Article Date: 6/1/2004

Of Optometry and Ophthalmology
Our June issue reveals two perspectives on the O.D.-M.D. relationship.

With the recent ban on optometrists at educational sessions of the annual meeting of the American Academy of Ophthalmology (AAO), it's an opportune time to examine the relationship between optometry and ophthalmology.

The two O's battle

On page 12, we lead off our "Pulse" section with a news article that explains the controversy behind the AAO ban. (The ban is a response to legislation in Oklahoma that reaffirms the optometrists' right to bill for surgical codes, which ophthalmologists contested.) Chief Optometric Editor Dr. Walter D. West commented on the AAO ban last month (see "O.D. to O.D." on page three of the May issue of Optometric Management.)

The ban appears largely symbolic -- less than 50 optometrists attended the AAO meeting last year -- yet it reveals the chasm that exists between organized ophthalmology and optometry with regard to scope-of-practice issues. As the article notes, these issues aren't limited to Oklahoma.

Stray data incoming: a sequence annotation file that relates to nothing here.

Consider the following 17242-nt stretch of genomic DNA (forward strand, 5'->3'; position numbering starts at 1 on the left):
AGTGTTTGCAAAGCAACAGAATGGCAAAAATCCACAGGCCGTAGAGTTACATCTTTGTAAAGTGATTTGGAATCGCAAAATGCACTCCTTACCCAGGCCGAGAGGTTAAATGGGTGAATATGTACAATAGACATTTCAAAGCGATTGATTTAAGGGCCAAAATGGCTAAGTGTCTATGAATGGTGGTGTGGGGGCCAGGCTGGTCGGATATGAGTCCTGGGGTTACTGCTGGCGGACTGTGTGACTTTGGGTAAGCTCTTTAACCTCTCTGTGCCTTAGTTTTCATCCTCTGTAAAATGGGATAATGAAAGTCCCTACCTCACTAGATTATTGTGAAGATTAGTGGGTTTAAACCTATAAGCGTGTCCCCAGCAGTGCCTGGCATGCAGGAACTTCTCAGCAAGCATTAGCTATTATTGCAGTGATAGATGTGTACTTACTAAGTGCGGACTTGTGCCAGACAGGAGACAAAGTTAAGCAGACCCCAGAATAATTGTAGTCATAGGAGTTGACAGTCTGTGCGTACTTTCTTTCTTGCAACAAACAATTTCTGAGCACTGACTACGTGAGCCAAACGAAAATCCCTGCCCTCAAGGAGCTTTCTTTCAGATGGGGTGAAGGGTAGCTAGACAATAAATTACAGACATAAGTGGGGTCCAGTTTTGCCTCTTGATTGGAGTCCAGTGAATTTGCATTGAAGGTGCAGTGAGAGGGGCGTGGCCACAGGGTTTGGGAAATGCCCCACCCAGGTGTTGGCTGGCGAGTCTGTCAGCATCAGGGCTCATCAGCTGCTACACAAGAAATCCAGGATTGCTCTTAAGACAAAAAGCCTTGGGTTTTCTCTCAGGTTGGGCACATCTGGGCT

Building bridges

While the ban and scope-of-practice disputes can be divisive, optometrists and ophthalmologists do regularly build bridges. In the case of The Eye Center in Middle Tennessee, the doctors not only built bridges, but crossed them and now work in the same merged practice.

The practice management article on page 68, "Working Together," examines the doctors' experiences with the process of building a joint-equity practice. Founded six years ago, The Eye Center has grown to include a main office and surgery center, three full-time offices and four satellite locations.

The doctors candidly admit that there were serious challenges to overcome. Typically, any of these could be a deal breaker, including a loss of independence, a new practice culture and equitable income distribution. In addition, the benefits of this investment in "blood, sweat and tears," don't always come immediately. The shared practice isn't a path for the feint of heart.

The benefits of working together

A compelling reason to consider the shared practice are the numerous improvements in patient care and practice management. The Eye Center found benefits in sophisticated facilities and equipment as well as a new office culture.

Although it's just one example of optometrists and ophthalmologists leveraging their collective expertise, the results are impressive.


Optometric Management, Issue: June 2004